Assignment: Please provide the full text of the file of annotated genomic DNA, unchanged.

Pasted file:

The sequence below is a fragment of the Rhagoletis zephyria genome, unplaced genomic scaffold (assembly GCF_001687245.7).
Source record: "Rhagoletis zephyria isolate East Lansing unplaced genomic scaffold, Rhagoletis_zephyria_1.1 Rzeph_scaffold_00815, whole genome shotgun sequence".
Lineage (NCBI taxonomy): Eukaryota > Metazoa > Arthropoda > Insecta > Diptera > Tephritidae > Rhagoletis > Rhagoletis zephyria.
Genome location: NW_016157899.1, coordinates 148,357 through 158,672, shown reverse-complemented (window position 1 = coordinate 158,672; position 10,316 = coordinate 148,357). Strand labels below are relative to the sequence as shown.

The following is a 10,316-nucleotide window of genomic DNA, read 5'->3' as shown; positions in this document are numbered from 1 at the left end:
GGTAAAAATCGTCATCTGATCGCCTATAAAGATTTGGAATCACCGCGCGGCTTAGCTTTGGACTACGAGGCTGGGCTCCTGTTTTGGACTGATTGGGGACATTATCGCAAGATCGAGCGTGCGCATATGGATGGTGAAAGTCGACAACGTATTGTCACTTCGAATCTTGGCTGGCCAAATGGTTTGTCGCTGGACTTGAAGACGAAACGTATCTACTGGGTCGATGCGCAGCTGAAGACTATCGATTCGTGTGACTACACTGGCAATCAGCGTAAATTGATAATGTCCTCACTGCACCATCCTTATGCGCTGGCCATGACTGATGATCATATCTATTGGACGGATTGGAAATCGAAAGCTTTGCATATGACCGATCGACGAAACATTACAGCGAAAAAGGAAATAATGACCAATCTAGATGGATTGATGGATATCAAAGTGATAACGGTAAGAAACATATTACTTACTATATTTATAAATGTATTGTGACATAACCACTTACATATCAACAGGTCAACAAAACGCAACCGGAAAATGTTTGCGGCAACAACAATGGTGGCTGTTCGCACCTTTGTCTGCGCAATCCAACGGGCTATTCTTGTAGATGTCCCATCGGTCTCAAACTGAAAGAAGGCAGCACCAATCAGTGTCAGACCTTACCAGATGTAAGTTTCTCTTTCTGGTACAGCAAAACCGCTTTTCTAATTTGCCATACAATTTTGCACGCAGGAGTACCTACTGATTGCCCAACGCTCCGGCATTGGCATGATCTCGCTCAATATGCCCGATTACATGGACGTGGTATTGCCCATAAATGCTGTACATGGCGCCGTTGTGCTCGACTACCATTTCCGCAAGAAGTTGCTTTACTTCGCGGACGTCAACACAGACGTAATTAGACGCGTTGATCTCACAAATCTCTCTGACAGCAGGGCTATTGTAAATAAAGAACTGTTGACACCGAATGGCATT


The sequence below is a fragment of the Rhagoletis zephyria genome, unplaced genomic scaffold (assembly GCF_001687245.7).
Source record: "Rhagoletis zephyria isolate East Lansing unplaced genomic scaffold, Rhagoletis_zephyria_1.1 Rzeph_scaffold_00815, whole genome shotgun sequence".
Lineage (NCBI taxonomy): Eukaryota > Metazoa > Arthropoda > Insecta > Diptera > Tephritidae > Rhagoletis > Rhagoletis zephyria.
Genome location: NW_016157899.1, coordinates 148,357 through 158,672, shown reverse-complemented (window position 1 = coordinate 158,672; position 10,316 = coordinate 148,357). Strand labels below are relative to the sequence as shown.

The following is a 10,316-nucleotide window of genomic DNA, read 5'->3' as shown; positions in this document are numbered from 1 at the left end:
GGTAAAAATCGTCATCTGATCGCCTATAAAGATTTGGAATCACCGCGCGGCTTAGCTTTGGACTACGAGGCTGGGCTCCTGTTTTGGACTGATTGGGGACATTATCGCAAGATCGAGCGTGCGCATATGGATGGTGAAAGTCGACAACGTATTGTCACTTCGAATCTTGGCTGGCCAAATGGTTTGTCGCTGGACTTGAAGACGAAACGTATCTACTGGGTCGATGCGCAGCTGAAGACTATCGATTCGTGTGACTACACTGGCAATCAGCGTAAATTGATAATGTCCTCACTGCACCATCCTTATGCGCTGGCCATGACTGATGATCATATCTATTGGACGGATTGGAAATCGAAAGCTTTGCATATGACCGATCGACGAAACATTACAGCGAAAAAGGAAATAATGACCAATCTAGATGGATTGATGGATATCAAAGTGATAACGGTAAGAAACATATTACTTACTATATTTATAAATGTATTGTGACATAACCACTTACATATCAACAGGTCAACAAAACGCAACCGGAAAATGTTTGCGGCAACAACAATGGTGGCTGTTCGCACCTTTGTCTGCGCAATCCAACGGGCTATTCTTGTAGATGTCCCATCGGTCTCAAACTGAAAGAAGGCAGCACCAATCAGTGTCAGACCTTACCAGATGTAAGTTTCTCTTTCTGGTACAGCAAAACCGCTTTTCTAATTTGCCATACAATTTTGCACGCAGGAGTACCTACTGATTGCCCAACGCTCCGGCATTGGCATGATCTCGCTCAATATGCCCGATTACATGGACGTGGTATTGCCCATAAATGCTGTACATGGCGCCGTTGTGCTCGACTACCATTTCCGCAAGAAGTTGCTTTACTTCGCGGACGTCAACACAGACGTAATTAGACGCGTTGATCTCACAAATCTCTCTGACAGCAGGGCTATTGTAAATAAAGAACTGTTGACACCGAATGGCATT